In May 1888, travelling through the princely states of Rajputana as a reporter for the Allahabad Pioneer, Rudyard Kipling found himself unexpectedly bivouacked one night with three sepoys.1 As they settled down together around the campfire, the young Anglo-Indian journalist, anxiously knowledgeable, hastily established his credentials for his readers by fixing in place the ethnographic framework of the scene.2 It is a brief, lightly sketched reference, but it determines the very possibility of the guarded conviviality that follows. ‘They were all Mahomedans’, he wrote simply and without fear of controversy:

and consequently all were easy to deal with. A Hindu is an excellent person, but … but … there is no knowing what is in his heart, and he is hedged about with so many strange observances. […] But a man who will eat with you and take your tobacco, sinking the fiction that it has been doctored with shrab [liquor], cannot be very bad after all.3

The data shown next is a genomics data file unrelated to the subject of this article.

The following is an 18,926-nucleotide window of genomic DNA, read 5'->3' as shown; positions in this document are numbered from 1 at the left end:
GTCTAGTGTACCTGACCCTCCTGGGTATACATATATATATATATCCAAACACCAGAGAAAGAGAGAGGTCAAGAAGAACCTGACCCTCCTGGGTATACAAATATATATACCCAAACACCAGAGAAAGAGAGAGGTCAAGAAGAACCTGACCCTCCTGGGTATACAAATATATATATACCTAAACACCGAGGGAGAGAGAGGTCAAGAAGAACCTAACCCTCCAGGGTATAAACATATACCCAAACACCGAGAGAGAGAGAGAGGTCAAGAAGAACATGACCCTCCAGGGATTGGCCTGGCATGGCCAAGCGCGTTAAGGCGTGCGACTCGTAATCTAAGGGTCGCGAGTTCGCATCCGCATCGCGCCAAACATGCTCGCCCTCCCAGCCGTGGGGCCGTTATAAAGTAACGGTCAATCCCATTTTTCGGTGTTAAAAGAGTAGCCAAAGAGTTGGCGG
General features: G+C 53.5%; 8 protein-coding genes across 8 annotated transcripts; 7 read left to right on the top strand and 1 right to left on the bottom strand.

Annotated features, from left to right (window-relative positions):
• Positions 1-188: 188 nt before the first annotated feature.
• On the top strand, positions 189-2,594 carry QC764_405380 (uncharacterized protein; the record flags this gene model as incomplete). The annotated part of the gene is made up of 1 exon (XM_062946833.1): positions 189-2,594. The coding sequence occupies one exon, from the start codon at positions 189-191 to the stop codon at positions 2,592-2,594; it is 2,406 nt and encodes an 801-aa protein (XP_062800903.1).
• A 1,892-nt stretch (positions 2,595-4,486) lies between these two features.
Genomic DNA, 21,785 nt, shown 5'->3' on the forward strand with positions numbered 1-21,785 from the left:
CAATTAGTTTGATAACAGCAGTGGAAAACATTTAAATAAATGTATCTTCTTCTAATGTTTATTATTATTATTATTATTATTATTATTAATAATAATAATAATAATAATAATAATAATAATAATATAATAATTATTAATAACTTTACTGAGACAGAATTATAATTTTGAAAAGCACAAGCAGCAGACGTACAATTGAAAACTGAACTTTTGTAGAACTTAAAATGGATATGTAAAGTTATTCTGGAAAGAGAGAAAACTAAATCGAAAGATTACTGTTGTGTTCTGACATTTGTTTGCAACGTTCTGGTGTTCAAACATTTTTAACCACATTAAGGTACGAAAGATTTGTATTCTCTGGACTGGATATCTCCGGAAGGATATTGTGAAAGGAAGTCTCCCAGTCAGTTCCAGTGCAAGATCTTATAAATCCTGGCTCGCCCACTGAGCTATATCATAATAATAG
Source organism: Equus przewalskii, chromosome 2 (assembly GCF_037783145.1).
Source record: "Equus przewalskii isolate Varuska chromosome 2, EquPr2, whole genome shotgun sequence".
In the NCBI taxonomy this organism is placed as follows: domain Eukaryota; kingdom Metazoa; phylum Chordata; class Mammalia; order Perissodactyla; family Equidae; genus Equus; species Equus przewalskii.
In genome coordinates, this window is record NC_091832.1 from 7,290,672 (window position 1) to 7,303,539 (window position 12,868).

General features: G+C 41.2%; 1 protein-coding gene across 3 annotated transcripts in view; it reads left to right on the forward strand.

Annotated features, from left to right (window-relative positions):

Indian Society Princely State Comic Tale Simple Axiom Excellent Person 
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  1. 1.
    Some of the details of this tour can be found in Harry Ricketts, The Unforgiving Minute: A Life of Rudyard Kipling (London: Pimlico, repr. 2000; 1999), chapter 7.Google Scholar
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© Alex Padamsee 2005

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